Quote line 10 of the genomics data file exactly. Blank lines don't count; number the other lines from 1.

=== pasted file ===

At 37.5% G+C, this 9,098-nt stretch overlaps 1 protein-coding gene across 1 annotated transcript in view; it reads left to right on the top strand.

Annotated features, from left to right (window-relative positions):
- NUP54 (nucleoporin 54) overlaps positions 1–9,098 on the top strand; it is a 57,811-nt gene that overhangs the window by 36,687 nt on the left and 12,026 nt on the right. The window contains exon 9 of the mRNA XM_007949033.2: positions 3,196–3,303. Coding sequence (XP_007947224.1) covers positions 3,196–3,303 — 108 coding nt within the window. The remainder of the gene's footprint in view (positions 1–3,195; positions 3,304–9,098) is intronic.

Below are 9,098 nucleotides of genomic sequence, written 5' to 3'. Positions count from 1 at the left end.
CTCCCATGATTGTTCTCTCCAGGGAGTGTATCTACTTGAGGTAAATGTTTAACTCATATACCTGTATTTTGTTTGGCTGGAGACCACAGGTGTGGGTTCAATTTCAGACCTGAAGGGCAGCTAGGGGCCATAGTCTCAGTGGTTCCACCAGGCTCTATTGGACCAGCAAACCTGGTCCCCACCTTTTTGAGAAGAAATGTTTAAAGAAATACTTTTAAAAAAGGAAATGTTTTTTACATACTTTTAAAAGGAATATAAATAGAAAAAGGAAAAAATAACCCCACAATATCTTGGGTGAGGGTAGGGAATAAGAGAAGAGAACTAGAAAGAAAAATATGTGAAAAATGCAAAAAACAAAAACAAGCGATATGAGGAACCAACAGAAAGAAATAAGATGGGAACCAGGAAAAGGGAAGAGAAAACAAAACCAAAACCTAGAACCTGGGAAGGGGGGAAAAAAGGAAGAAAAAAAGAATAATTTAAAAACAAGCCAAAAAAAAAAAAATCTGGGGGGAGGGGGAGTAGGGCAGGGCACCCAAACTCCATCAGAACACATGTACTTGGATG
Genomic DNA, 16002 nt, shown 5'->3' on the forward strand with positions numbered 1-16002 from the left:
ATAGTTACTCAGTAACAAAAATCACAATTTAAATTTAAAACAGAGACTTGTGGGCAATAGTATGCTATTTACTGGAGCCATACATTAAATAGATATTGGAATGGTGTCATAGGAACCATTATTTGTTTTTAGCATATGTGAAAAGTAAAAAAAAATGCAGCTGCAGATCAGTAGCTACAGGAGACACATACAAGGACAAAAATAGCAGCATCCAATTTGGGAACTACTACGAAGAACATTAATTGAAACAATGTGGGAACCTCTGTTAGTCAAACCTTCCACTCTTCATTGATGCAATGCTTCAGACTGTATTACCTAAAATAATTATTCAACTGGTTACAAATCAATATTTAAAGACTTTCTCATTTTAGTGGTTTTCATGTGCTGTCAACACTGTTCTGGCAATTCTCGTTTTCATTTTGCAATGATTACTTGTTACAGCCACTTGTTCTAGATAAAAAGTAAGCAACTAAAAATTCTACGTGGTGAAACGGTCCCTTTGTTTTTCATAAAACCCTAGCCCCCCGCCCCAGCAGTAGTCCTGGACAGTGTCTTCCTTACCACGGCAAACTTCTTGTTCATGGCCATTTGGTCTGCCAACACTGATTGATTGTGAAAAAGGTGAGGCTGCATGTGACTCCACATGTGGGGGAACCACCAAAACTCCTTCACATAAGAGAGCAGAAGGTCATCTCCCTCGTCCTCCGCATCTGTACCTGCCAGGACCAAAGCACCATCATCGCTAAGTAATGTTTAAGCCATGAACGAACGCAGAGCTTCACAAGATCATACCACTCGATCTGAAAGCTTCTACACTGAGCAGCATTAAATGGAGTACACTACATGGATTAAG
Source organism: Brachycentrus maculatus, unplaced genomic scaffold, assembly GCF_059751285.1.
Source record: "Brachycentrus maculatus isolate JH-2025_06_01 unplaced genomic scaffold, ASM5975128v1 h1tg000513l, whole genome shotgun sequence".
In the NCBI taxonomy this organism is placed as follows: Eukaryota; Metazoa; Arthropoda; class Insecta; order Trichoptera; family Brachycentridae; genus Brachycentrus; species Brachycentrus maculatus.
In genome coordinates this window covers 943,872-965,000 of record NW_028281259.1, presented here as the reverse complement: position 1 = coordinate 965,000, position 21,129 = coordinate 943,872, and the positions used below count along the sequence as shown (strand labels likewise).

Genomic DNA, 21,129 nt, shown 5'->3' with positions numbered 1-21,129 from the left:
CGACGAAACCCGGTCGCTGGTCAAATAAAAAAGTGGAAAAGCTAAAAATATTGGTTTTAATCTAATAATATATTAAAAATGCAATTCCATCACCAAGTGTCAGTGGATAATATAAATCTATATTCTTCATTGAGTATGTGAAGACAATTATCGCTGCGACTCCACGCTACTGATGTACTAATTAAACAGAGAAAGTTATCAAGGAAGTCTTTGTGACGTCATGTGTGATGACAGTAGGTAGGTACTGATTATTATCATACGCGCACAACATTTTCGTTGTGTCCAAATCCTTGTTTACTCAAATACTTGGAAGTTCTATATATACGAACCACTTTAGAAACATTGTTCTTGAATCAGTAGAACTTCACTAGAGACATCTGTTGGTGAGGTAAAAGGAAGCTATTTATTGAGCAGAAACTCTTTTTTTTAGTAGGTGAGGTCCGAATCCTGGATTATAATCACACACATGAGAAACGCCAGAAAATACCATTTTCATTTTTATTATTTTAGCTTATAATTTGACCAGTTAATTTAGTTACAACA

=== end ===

In the NCBI taxonomy this organism is placed as follows: Eukaryota; Metazoa; Arthropoda; class Insecta; order Trichoptera; family Brachycentridae; genus Brachycentrus; species Brachycentrus maculatus.